The day after our delicious feast of chicken with rosemary potatoes, I ventured downstairs to return the bowl lent to me by the little woman residing in the apartment below us. I rang the buzzer from the corridor and waited while no fewer than five deadbolts were unlocked from the inside. When she finally opened the door, a cloud of cigarette smoke billowed out into the stairwell from behind her petite silhouette. After a brief pause where she was registering who I was, she launched into a ream of salutations. I handed her the bowl and offered her a brioche I purchased from a corner pasticceria as a thank you for her generosity. “Di niente” she waved her hand in response to my verbalized gratitude. She then explained that she cannot have sweets because of her diabetes. Apparently, she keeps a very careful watch over her sugar intake but sucks on cancer sticks like candy. I kept this irony to myself figuring that in Italy, having diabetes is about as cruel of a punishment as having a wheat intolerance. If she can’t have cannolis, gelato, tiramisu, brioches, NUTELLA!!, should I really be criticizing her supplementary vice?
She invited me inside, or moreso pulled me inside and beckoned me to sit for a minute. These two commands I understood and complimented myself for doing so. At this point, I was seated at one end of her rectangular table and she was seated beside me along it’s adjacent edge. She took my hand, and started talking.
She talked to me for a solid ten minutes, stopping only to laugh, smile, or give my hand a little pat midsentence. I smiled and nodded, as she excitedly discussed, among many other things that I did not understand, the following:
· She is 84 years old. This is very old she says. (I agree because in smoker-years, this is equivalent to at least 97 years of age.)
· She has a bad leg as a result of a fall. Una gamba rotta, she called it. It causes her much pain, but she is still happy.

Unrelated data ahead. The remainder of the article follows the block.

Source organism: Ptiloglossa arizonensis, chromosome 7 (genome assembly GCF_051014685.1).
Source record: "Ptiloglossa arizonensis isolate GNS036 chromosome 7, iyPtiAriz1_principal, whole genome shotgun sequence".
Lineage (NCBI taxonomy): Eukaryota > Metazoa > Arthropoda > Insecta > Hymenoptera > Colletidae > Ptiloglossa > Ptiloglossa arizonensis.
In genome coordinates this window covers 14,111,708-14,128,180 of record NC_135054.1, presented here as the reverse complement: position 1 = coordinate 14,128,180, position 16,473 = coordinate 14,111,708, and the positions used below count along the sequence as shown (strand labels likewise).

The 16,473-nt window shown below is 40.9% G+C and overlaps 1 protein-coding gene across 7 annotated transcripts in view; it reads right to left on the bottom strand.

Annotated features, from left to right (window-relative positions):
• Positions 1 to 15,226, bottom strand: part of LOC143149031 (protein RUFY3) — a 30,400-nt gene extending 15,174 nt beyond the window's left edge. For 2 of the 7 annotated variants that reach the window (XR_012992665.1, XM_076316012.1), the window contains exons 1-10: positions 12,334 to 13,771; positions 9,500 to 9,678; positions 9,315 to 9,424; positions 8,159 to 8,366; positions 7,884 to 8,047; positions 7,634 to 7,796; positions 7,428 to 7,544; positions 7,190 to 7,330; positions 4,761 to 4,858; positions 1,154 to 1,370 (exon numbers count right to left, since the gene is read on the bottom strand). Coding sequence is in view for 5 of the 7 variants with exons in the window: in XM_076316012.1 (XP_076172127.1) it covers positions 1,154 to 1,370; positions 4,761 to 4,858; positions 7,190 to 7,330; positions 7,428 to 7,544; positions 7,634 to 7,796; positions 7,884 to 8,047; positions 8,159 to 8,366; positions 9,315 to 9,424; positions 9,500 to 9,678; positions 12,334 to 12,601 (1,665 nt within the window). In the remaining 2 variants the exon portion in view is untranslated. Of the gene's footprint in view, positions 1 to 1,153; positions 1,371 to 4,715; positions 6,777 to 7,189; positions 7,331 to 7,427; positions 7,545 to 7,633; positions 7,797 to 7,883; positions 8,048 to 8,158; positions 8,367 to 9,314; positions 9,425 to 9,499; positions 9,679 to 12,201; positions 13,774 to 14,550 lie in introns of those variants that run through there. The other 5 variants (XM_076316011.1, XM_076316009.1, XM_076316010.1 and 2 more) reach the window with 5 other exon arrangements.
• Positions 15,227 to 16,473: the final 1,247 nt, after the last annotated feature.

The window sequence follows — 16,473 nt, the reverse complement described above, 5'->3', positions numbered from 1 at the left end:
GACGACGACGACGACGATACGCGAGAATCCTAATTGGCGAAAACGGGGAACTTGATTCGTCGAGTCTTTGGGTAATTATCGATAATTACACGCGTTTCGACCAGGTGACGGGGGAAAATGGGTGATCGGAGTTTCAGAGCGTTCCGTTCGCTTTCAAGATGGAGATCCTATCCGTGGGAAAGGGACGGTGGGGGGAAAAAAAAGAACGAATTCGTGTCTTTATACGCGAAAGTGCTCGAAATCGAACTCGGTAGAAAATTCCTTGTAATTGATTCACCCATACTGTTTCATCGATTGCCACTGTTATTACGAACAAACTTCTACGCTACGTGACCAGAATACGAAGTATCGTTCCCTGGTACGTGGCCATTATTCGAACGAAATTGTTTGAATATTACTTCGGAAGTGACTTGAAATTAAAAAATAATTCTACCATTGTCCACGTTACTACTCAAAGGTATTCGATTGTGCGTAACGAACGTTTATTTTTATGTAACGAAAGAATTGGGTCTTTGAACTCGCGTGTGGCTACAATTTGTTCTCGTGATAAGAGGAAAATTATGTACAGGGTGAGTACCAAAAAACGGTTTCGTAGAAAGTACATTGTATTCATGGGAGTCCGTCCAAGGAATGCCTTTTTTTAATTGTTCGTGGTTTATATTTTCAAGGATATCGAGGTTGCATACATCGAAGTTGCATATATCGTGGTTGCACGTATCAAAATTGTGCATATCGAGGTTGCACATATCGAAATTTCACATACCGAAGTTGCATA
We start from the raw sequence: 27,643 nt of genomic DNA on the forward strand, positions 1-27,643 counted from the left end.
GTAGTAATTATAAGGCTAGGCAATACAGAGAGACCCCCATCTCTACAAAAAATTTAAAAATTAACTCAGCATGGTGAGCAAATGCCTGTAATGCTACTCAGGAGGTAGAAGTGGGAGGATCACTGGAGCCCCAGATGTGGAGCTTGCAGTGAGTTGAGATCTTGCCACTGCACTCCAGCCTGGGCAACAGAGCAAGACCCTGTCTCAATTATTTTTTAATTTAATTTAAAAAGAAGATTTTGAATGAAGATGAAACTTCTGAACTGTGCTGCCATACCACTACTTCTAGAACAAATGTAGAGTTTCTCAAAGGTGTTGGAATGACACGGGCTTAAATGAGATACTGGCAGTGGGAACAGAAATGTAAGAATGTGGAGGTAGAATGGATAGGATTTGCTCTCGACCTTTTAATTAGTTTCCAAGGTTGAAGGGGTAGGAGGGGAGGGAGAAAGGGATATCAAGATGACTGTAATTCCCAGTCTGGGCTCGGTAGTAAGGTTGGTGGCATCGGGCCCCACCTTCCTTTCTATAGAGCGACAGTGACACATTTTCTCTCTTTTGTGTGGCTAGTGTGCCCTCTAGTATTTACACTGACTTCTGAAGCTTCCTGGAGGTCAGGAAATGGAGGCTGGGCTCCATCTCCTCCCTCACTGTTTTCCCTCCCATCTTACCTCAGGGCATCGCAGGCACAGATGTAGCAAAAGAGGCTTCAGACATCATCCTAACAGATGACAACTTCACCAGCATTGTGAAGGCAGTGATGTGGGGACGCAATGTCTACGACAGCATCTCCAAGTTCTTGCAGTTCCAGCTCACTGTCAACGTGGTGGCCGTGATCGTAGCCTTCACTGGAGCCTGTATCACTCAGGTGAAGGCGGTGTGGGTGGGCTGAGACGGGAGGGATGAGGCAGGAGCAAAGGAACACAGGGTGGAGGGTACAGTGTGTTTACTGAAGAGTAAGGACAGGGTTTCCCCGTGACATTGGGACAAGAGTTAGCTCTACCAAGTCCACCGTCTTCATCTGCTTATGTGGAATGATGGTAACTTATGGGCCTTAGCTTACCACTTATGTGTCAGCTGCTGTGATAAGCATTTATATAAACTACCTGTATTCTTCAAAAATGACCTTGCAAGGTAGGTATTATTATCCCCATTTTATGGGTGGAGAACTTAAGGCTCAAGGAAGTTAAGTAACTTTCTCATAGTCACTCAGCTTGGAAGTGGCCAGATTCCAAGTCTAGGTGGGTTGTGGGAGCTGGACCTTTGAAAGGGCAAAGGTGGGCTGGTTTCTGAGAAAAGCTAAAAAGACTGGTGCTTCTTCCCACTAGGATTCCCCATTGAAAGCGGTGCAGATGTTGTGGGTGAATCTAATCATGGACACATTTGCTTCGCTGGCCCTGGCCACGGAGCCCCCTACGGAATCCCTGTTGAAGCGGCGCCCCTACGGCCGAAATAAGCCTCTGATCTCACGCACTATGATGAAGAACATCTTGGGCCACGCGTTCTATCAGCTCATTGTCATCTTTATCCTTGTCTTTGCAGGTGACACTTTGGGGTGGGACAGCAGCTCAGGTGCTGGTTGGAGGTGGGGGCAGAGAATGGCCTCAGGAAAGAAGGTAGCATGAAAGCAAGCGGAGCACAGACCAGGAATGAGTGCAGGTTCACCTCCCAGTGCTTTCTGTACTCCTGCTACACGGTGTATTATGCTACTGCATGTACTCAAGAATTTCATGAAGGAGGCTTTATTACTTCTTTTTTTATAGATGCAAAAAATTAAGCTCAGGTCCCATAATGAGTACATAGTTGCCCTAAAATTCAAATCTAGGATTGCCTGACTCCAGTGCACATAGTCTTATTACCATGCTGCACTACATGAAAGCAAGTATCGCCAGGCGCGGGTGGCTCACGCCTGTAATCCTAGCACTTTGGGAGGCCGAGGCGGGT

· She has bad hearing. (We had our suspicions about this fact. Refer to the previous post and my reference to her fondness of “Chi vuol essere milionario?“)
· She is sorry about the loud television that compensates for the previously stated hearing problem. To this, I responded that we are not bothered by the volume and that she shouldn’t worry. (Afterall, our apartment feels so holy on Sunday mornings when the background music for our breakfast comes from the weekly televised mass airing downstairs.)
· She is happy that Kevin and I are enjoying ourselves in Italy. She thinks Kevin and I are so young and sweet.
· She has lived in this apartment for 30 years.
· Her husband died 20 years ago.
This accounts for about 5% of our one-sided conversation. The other 95% of what she said, I did not follow. I have yet to determine whether my poor comprehension was the result of my still novice experience with the language or the fact that she was talking a different dialect of the language altogether. Many of the older inhabitants of Luserna speak Piemontese, not Italian. Whatever the case, there is one thing that I took away from this conversation that is universal between all languages and cultures, something that can be said without using any words…. my little elderly neighbor is lonely. Most of the older people that I walk past on the streets are arm-in-arm with a familial companion be it a son or daughter or grandchild. I know she is very popular among the other apartment dwellers, as she is constantly in their company. Nevertheless, I can’t help but wonder whether or not this sweet fragile woman has relatives to care for her. Sure, her leg may prohibit her from going for an afternoon stroll. But, does she have a person that visits her for an afternoon sugar-free caffe?
On my way out the door, my new friend thanked me for my company. I did my best to explain that the visit was mutually appreciated and that I would stop by again sometime. She asked if I liked wine and then prompted me to wait a second while she scurried back to the kitchen. She came back with a bottle of Vino Rosa and handed it to me. I knew that no matter how much I refused, I was leaving with that bottle of wine. Rather than go through that routine, I simply accepted it graciously. She was very pleased, said I was “bellissima”, and gave me a kiss on both cheeks. As I headed up the stairs to my apartment, she gave a wave and a “salute a tuo marito”, before closing the door. I grinned at the sound of the maximum security deadbolts being returned to their locked positions.
Once back inside my apartment, I reflected on the pattern of events that had just unfolded. I brought her a brioche to thank her for lending me the bowl. She refused my gift but gave me another one. Well, little lady, two can play this game! I will find a suitable thank you for that wine and your little bowl too. You have not seen the last of me!
* Yes, mom. The fact that smoking is permitted in this apartment indicates that there are NOT smoke alarms in the building. Please do not worry. The balcony offers a sufficient escape route in the case of a fire.